France’s Socialist Party flung open the doors of its Paris headquarters on Saturday, inviting the public to look around, take part in a mock vote and go home with a mountain of promotional paraphernalia, just weeks before its crucial primary vote.
France’s Socialist Party opened its doors to the public on Saturday in an attempt to garner attention ahead of its impending primary poll, which will see non-party members allowed to vote for their preferred presidential nominee for the first time.
The real vote opens on October 9 and will conclude a week later. Anybody on the electoral role who is willing to pledge their allegiance to the political left can choose between the six candidates in the running to face President Nicolas Sarkozy in next year’s presidential election.
Just six months ago it was widely believed that Dominique Strauss-Kahn would win the primary by a landslide and go on to crush Sarkozy in the election. Shamed out of the race by his arrest over rape allegations in New York, no other Socialist candidate has managed to fill his shoes.
While François Hollande (former domestic partner of Ségolène Royal, who is also running) has emerged as the frontrunner, he is criticised for his lacklustre appearance. Saturday’s event was part of a wider drive to shine the spotlight on the Socialists ahead of next month’s primary.
IN PICTURES: French Socialist party opens doors to public
Security checks at the gates to the historic building in central Paris. Photo: Mehdi Chebil/FRANCE 24.
A visitor admires a portrait of François Mitterrand, former Socialist leader and France's longest-serving president. The building became the party headquarters just before he was elected to power in 1981. Photo: Mehdi Chebil/FRANCE 24.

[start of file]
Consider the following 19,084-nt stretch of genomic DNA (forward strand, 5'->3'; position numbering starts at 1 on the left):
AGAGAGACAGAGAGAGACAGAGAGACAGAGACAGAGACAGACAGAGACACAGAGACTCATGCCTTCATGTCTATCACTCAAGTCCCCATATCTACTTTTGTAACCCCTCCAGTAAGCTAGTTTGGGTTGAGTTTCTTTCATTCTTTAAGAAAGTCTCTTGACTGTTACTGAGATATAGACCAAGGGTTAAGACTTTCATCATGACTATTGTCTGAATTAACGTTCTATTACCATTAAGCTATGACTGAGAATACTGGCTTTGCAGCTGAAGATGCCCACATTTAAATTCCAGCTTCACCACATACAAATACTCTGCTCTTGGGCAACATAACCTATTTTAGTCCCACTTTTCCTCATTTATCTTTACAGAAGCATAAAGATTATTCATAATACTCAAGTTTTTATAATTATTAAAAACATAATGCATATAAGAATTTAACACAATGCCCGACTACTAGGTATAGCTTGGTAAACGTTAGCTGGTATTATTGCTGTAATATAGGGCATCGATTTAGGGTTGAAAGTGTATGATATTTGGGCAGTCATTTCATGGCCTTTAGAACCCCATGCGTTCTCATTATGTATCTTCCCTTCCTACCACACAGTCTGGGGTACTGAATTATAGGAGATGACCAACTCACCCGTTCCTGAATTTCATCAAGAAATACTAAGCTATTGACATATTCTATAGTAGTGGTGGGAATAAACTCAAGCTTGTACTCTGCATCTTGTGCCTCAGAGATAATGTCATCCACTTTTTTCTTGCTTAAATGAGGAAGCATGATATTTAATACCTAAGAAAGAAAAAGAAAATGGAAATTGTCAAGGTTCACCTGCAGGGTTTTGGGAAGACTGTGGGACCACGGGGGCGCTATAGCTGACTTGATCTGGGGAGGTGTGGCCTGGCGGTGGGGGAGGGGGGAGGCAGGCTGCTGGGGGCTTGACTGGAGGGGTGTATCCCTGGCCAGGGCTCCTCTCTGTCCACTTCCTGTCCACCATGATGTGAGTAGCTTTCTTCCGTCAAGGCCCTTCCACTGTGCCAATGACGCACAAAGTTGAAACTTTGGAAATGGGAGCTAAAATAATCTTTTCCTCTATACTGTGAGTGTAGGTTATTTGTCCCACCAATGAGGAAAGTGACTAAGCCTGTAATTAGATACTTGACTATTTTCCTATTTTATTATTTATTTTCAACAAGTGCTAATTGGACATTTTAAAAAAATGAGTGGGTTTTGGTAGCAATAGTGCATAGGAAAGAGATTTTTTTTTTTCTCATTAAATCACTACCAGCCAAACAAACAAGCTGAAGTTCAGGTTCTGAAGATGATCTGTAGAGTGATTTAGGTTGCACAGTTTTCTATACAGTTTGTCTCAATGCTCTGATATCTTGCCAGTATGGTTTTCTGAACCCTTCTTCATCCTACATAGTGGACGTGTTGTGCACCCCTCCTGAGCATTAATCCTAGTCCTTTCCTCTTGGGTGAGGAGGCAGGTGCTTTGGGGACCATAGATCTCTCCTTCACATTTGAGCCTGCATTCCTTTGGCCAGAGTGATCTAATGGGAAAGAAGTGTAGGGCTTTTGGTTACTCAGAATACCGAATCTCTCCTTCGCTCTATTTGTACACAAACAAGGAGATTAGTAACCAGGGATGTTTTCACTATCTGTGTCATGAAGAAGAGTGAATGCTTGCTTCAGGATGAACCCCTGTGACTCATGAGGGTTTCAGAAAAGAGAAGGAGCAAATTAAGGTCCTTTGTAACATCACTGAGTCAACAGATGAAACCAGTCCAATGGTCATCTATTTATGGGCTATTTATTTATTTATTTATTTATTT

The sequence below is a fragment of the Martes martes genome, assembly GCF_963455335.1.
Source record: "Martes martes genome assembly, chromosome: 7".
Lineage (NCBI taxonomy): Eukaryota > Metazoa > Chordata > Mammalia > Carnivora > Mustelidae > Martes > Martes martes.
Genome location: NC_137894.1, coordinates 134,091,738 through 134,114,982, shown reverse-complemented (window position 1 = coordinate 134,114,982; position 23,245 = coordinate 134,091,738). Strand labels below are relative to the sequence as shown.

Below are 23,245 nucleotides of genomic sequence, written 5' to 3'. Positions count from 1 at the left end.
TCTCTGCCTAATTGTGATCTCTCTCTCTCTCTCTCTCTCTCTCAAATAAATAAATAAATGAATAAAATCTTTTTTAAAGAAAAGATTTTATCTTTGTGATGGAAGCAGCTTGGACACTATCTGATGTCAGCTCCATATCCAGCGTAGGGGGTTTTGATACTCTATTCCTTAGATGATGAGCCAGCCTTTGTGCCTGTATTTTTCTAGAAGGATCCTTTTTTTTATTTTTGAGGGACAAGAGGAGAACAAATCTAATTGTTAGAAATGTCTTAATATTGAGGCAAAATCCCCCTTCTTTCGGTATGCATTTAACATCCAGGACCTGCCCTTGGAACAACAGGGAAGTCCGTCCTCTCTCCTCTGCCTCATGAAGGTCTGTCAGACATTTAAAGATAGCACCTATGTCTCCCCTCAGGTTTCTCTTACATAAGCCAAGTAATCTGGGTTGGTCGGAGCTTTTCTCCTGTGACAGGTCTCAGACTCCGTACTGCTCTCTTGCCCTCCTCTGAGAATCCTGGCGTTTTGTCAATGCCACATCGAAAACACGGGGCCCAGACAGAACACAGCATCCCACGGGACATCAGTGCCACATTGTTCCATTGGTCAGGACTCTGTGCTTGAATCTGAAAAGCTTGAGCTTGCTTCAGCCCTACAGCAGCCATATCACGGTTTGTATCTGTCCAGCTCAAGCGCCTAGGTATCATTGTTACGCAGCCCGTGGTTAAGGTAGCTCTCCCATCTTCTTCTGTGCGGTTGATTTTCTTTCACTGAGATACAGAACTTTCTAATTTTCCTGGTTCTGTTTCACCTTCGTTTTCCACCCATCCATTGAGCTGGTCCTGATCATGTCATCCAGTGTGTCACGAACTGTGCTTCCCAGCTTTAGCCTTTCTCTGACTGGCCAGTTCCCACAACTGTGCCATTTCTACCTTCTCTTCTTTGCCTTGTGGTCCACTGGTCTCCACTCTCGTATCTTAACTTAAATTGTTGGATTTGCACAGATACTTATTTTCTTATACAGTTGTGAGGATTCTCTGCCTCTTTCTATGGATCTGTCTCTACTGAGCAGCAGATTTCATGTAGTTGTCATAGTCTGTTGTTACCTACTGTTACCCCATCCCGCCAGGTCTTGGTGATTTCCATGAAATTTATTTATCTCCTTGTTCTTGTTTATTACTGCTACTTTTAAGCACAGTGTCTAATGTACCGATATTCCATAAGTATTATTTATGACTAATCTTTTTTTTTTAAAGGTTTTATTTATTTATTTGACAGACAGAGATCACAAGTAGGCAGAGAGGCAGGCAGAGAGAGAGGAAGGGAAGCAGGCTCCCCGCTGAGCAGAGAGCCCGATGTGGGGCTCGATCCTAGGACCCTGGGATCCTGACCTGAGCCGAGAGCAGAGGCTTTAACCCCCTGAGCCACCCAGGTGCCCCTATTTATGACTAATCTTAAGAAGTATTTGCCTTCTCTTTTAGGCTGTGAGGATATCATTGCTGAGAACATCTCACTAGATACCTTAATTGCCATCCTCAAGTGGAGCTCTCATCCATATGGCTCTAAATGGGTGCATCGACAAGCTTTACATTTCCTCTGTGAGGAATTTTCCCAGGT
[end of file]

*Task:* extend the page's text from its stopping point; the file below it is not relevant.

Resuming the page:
Although the red banner reads "All of France can vote to choose the Socialist nominee" in the upcoming primary, this is not strictly true. Each voter must swear allegiance to the left and pay a euro. Photo: Mehdi Chebil/FRANCE 24.
Sylvaine paid a visit but said she would not vote in the upcoming primary, which she described as “a very American concept that doesn’t suit our culture”. Photo: Mehdi Chebil/FRANCE 24.
A member of staff shows Robert, a visitor from outside Paris, how to follow the party on Facebook. "I came to find out where I need to go to vote in the primary," he says. "Now, I'm a friend of the Socialist Party on Facebook!" Photo: Mehdi Chebil/FRANCE 24.
Alexandra, a young supporter, places her ballot in the pretend vote. “We came to show our support,” she says. “We're going to need a lot of that in 2012." The presidential election takes place in May of next year. Photo: Mehdi Chebil/FRANCE 24.
The fake ballot box of the day encourages visitors to vote in the real primary, set for October 9-16. Photo: Mehdi Chebil/FRANCE 24.
Date created : 2011-09-17